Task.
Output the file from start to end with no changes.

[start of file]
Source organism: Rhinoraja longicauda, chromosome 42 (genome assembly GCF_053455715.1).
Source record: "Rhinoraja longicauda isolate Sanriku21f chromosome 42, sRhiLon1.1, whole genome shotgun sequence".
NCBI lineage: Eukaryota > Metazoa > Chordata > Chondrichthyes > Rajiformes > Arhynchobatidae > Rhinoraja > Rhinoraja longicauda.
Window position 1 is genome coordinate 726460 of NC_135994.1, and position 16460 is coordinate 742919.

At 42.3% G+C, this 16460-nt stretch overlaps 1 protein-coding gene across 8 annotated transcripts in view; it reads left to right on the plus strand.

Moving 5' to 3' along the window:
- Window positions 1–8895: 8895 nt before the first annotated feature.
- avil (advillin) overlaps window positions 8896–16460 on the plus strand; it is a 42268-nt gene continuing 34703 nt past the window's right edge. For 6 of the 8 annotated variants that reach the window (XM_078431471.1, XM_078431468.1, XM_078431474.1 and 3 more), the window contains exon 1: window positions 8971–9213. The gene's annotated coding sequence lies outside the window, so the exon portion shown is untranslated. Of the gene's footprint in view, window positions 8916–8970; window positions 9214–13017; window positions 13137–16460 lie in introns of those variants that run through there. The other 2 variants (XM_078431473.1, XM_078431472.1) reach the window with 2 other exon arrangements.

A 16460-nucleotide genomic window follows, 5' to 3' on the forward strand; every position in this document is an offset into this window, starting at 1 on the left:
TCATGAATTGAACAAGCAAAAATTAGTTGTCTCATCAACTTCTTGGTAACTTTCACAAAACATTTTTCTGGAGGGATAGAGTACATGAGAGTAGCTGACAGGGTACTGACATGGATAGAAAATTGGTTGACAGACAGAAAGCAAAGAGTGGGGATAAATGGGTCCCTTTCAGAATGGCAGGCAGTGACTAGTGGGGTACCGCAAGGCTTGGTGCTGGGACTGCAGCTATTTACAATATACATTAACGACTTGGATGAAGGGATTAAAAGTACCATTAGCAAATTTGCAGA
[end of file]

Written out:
Source organism: Rhinoraja longicauda, chromosome 42 (genome assembly GCF_053455715.1).
Source record: "Rhinoraja longicauda isolate Sanriku21f chromosome 42, sRhiLon1.1, whole genome shotgun sequence".
NCBI lineage: Eukaryota > Metazoa > Chordata > Chondrichthyes > Rajiformes > Arhynchobatidae > Rhinoraja > Rhinoraja longicauda.
Window position 1 is genome coordinate 726460 of NC_135994.1, and position 16460 is coordinate 742919.

At 42.3% G+C, this 16460-nt stretch overlaps 1 protein-coding gene across 8 annotated transcripts in view; it reads left to right on the plus strand.

Moving 5' to 3' along the window:
- Window positions 1–8895: 8895 nt before the first annotated feature.
- avil (advillin) overlaps window positions 8896–16460 on the plus strand; it is a 42268-nt gene continuing 34703 nt past the window's right edge. For 6 of the 8 annotated variants that reach the window (XM_078431471.1, XM_078431468.1, XM_078431474.1 and 3 more), the window contains exon 1: window positions 8971–9213. The gene's annotated coding sequence lies outside the window, so the exon portion shown is untranslated. Of the gene's footprint in view, window positions 8916–8970; window positions 9214–13017; window positions 13137–16460 lie in introns of those variants that run through there. The other 2 variants (XM_078431473.1, XM_078431472.1) reach the window with 2 other exon arrangements.

A 16460-nucleotide genomic window follows, 5' to 3' on the forward strand; every position in this document is an offset into this window, starting at 1 on the left:
TCATGAATTGAACAAGCAAAAATTAGTTGTCTCATCAACTTCTTGGTAACTTTCACAAAACATTTTTCTGGAGGGATAGAGTACATGAGAGTAGCTGACAGGGTACTGACATGGATAGAAAATTGGTTGACAGACAGAAAGCAAAGAGTGGGGATAAATGGGTCCCTTTCAGAATGGCAGGCAGTGACTAGTGGGGTACCGCAAGGCTTGGTGCTGGGACTGCAGCTATTTACAATATACATTAACGACTTGGATGAAGGGATTAAAAGTACCATTAGCAAATTTGCAGA